Title IX Sexual Harassment and Retaliation

National Representation in Title IX Sexual Harassment and Retaliation Claims


KCNF understands that going to school with your rapist, abuser, or sexual harasser makes it nearly impossible to focus on learning. That’s why we represent student survivors, irrespective of the grade or educational level when they were abused, who need help reporting harassment to their schools, going through the hearing process, or holding their schools accountable for violating Title IX. Survivors deserve to feel safe at school, and gender equity in education requires effective enforcement of Title IX.


To contact KCNF for assistance, click here.


Rights under Title IX


Title IX of the Education Amendments Act of 1972 provides that:


No person in the United States shall, on the basis of sex, be excluded from participation in, be denied the benefits of, or be subjected to discrimination under any education program or activity receiving Federal financial assistance.


This prohibition on sex discrimination requires education institutions, including most private and religious schools, to respond promptly and effectively to reports of sexual harassment. When a school learns of sexual harassment—which includes rape, sexual assault, relationship and domestic violence, sexual abuse, and stalking—it must take action to make sure the survivor can safely and fully access education and all its benefits in the wake of that harassment. This includes carrying out a prompt and equitable investigation into a formal report and issuing appropriate discipline against any party found responsible. This range of measures ensures that survivors can keep learning, and schools that fail to respond appropriately may be in violation of Title IX.


While protections for survivors look different depending on the circumstances, students from pre-K through graduate and professional school have the right to learn in an environment free from sex discrimination, including sexual harassment, and must not face retaliation for reporting any form of sexual harassment or discrimination. The same is true for school employees and faculty, so long as the sexual harassment or retaliation impacts their ability to access some education program or benefit.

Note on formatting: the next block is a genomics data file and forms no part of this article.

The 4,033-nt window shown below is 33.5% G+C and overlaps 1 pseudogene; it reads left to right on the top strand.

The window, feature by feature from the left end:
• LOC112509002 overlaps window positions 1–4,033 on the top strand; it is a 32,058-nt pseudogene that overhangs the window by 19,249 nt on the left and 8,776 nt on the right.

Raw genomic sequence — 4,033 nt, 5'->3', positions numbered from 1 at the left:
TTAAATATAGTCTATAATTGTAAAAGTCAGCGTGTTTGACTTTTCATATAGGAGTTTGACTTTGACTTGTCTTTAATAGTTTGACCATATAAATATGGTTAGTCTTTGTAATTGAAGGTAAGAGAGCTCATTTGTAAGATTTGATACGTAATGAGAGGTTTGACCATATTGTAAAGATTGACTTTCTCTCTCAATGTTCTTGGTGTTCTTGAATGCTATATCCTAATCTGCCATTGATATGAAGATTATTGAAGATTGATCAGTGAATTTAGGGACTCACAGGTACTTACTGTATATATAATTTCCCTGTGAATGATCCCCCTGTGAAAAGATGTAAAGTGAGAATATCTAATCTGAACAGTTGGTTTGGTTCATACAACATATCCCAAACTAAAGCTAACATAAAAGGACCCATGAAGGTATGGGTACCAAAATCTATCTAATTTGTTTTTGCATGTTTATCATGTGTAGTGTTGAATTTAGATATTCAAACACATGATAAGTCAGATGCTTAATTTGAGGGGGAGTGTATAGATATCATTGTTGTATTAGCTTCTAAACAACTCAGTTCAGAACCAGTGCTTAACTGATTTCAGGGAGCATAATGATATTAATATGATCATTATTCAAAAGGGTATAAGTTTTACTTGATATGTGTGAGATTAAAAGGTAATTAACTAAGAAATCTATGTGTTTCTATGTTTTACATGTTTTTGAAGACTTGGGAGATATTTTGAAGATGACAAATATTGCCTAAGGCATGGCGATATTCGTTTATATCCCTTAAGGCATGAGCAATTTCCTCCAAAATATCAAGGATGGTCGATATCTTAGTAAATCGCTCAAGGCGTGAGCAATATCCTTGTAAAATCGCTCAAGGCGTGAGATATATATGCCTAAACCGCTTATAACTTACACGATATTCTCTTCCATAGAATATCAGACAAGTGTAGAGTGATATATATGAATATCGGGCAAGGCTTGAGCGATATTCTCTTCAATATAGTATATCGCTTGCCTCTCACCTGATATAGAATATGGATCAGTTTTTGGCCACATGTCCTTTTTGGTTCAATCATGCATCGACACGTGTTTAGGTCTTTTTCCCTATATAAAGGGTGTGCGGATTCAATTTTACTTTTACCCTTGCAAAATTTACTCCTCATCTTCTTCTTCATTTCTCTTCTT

Reasonable Accommodations


Survivors are entitled to reasonable accommodations to ensure their safety and continued ability to learn and work in the school environment in the wake of sexual harassment. A school’s Title IX coordinator is responsible for facilitating access to those accommodations, which may include extensions on assignments, remote test-taking, dorm reassignments, and more. Survivors do not have to file a formal complaint in order to obtain these accommodations.


If a school fails to provide reasonable accommodations, it may be in violation not only of Title IX but also of the Cleary Act, the Rehabilitation Act, and the Americans with Disabilities Act. KCNF’s attorneys can advocate for survivors’ rights under each.


Reporting Sexual Harassment


All schools bound by Title IX must have in place a mechanism for receiving and investigating reports of sexual harassment. When a school official with the authority to take corrective action has “actual knowledge” that sexual harassment may have occurred, it must respond in a manner that is not “clearly unreasonable in light of the known circumstances.” This includes informing a complainant—the person reporting sexual harassment—of their right to pursue an investigation through the school, so long as the school exercised “substantial control” over both the accused—called the respondent—and the context in which the harassment occurred.


What that investigation involves, however, varies according to age; for instance, while college- and university-age complainants and respondents must testify and be subject to cross examination at a live hearing, younger complainants may answer written questions with written answers. KCNF’s attorneys can help at any stage in the process.


Suing Under Title IX


As a result of two U.S. Supreme Court seminal Title IX decisions, a plaintiff may sue an education institution for intentional discrimination under Title IX. A school is liable for deliberate indifference to sexual harassment—of which it has actual knowledge—so long as that harassment “is so severe, pervasive, and objectively offensive that it can be said to deprive the victim[] of access to educational opportunities or benefits.” Courts have construed education benefits broadly to include classes, dorms, sports, and more.


The Supreme Court has also ruled that Title IX prohibits retaliation. When someone asserts their Title IX rights or raises concerns about Title IX violations, their school cannot penalize them.


KCNF’s attorneys have decades of experience litigating discrimination and retaliation cases. If you’ve faced sexual harassment that impacted your education, or if you’ve reported or opposed such harassment and faced retaliation, contact KCNF to learn about your options.